U.S. calls on OPEC and its allies to pump more oil – Reuters


Aug 11 (Reuters) – U.S. President Joe Biden’s top aides are pressuring OPEC and its allies to boost oil output to tackle rising gasoline prices that they see as a threat to global economic recovery.

Biden’s national security adviser Jake Sullivan criticized the world’s major oil producers, including Saudi Arabia, for what he said were insufficient crude production levels in the aftermath of the global COVID-19 pandemic.

“At a critical moment in the global recovery, this is simply not enough,” he said in a statement.

The unusual statement ratcheted up international pressure and comes as the administration tries to contain a range of rising prices and supply bottlenecks across the economy that have fueled inflation concerns.

Biden has made recovering from the economic recession triggered by the pandemic a key priority for his administration.

The message also underscored the new dynamic between Washington and OPEC since Biden’s predecessor, Donald Trump, broke with prior practice in demanding specific policy changes to lower prices. Trump had threatened to withdraw military support from OPEC’s leader Saudi Arabia over output.

Biden’s administration is pressing countries within OPEC+, which groups the Organization of the Petroleum Exporting Countries with Russia and other big producers, “on the importance of competitive markets in setting prices,” Sullivan said. “Higher gasoline costs, if left unchecked, risk harming the ongoing global recovery,” he added. “OPEC+ must do more to support the recovery.”

U.S. retail gasoline prices are running at about $3.18 a gallon at the pumps, up more than a dollar from last year at this time, according to the American Automobile Association.

International benchmark Brent crude was trading at around $70 a barrel on Wednesday, down half a percent, after the U.S. issued its statement. That is lower than the prices above $77 in early July, but still represents an increase of nearly a third from the beginning of the year.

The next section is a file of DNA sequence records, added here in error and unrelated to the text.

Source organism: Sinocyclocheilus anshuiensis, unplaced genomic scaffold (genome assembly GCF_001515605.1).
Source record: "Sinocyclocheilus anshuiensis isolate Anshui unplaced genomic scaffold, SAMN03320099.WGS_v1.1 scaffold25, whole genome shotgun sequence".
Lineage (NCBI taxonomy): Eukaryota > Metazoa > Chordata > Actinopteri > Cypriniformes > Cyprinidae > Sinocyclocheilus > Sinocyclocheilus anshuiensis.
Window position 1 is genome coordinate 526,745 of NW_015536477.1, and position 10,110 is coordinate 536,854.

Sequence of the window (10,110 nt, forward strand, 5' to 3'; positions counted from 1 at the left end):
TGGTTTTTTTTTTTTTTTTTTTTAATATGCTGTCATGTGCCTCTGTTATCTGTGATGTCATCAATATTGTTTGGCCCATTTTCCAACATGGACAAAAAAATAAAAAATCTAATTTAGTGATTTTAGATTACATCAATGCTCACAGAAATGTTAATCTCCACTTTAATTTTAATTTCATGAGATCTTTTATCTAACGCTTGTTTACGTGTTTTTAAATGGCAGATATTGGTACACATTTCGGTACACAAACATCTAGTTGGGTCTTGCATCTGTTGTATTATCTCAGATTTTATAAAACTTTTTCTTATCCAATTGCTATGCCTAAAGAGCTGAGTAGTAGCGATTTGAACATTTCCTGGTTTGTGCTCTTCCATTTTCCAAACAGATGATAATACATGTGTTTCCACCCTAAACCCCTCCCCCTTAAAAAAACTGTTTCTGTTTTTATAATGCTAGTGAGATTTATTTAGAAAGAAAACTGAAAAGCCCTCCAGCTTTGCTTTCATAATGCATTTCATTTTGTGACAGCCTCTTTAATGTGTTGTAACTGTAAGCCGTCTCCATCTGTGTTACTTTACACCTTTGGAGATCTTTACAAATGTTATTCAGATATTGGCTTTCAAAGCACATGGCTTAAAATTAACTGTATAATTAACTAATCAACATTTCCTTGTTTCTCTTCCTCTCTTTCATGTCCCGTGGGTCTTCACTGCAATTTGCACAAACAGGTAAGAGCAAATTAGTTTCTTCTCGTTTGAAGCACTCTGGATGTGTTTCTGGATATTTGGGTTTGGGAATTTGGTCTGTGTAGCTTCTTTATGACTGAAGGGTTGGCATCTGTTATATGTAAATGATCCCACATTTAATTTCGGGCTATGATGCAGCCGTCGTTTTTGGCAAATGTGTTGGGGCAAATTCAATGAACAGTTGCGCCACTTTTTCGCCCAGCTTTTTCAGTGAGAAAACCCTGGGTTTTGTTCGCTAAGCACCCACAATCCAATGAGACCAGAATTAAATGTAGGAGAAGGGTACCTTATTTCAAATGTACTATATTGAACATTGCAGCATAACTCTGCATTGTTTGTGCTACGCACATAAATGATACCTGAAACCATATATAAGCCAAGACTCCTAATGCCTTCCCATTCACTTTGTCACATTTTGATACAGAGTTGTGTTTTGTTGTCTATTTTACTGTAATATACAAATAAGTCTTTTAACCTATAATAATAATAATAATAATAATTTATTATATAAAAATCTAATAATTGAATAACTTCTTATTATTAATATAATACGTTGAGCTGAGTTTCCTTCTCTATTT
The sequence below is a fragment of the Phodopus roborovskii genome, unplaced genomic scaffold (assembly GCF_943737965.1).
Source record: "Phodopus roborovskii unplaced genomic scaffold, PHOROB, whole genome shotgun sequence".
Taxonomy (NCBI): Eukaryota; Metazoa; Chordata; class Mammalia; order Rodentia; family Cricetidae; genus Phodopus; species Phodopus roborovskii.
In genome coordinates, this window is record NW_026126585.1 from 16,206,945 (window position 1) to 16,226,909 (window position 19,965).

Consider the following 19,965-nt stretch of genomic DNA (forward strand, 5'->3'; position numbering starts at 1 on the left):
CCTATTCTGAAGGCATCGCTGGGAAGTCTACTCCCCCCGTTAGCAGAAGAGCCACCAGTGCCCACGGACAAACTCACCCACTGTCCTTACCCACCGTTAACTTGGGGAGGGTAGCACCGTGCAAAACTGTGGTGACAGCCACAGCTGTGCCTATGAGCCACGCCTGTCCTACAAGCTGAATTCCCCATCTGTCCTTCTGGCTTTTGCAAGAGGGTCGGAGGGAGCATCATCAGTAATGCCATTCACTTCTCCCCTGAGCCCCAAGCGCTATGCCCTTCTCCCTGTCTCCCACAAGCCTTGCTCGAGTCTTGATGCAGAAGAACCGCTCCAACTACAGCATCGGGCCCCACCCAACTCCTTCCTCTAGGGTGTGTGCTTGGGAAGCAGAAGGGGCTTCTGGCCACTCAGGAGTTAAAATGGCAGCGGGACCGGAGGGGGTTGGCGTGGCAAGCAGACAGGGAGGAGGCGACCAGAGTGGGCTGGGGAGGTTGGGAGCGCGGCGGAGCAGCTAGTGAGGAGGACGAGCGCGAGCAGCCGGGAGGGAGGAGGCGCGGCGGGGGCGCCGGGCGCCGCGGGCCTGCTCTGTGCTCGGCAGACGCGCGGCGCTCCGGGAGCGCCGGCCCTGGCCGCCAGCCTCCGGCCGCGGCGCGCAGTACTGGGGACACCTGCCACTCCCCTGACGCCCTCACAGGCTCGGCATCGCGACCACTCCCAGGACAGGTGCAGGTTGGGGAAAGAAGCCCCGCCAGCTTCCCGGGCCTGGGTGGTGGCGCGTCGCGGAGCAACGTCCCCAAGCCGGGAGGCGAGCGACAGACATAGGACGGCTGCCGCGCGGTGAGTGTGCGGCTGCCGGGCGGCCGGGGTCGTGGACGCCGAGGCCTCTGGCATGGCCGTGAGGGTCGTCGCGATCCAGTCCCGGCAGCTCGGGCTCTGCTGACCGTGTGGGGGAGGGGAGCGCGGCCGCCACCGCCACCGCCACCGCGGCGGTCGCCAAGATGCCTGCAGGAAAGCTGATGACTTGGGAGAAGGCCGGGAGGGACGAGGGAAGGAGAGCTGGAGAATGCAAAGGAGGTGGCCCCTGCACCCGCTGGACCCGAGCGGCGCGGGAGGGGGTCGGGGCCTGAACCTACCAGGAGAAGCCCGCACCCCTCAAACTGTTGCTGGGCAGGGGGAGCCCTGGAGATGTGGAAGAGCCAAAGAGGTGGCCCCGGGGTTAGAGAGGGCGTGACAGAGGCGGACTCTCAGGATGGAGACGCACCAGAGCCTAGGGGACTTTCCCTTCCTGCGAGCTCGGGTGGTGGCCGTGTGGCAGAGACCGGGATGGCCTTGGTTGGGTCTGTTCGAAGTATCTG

The Biden administration’s push for lower fuel prices grates with its efforts to secure global leadership in the fight against climate change by encouraging a broad transition away from fossil fuels toward cleaner energy sources and electric vehicles.

A Republican lawmaker criticized Biden, a Democrat, for discouraging domestic fossil fuel production.

“It’s pretty simple: if the President is suddenly worried about rising gas prices, he needs to stop killing our own energy production here on American soil,” said Republican Senator John Cornyn of Texas, in a statement. “Begging the Saudis to increase production while the White House ties one hand behind the backs of American energy companies is pathetic and embarrassing.”

U.S. oil production has dropped from a record high of 12.3 million barrels per day (bpd) in 2019, and been stagnant at about 11 million bpd since the pandemic.

OPEC+ has been gradually easing a record output cut of 10 million bpd, about 10% of world demand, made in 2020 as oil use and prices recover from the pandemic-induced slump. As of July, the cut had been eased to about 5.8 million bpd.

At a meeting held in July, OPEC+ agreed to boost output by 400,000 bpd a month starting in August until the rest of the 5.8 million bpd cut is phased out. OPEC+ is scheduled to hold another meeting on Sept. 1 to review the situation.

The White House on Wednesday also directed the Federal Trade Commission (FTC), which polices anti-competitive behavior in domestic U.S. markets, to investigate whether illegal practices were contributing to higher U.S. gasoline prices.

“During this summer driving season, there have been divergences between oil prices and the cost of gasoline at the pump,” Biden’s top economic aide, Brian Deese, wrote in a letter to FTC chair Lina Khan.

He encouraged the FTC to “consider using all of its available tools to monitor the U.S. gasoline market and address any illegal conduct.”

Reporting by Trevor Hunnicutt; Additional reporting by Susan Heavey and Aakriti Bhalla; Editing by David Evans, Alexander Smith and Marguerita Choy

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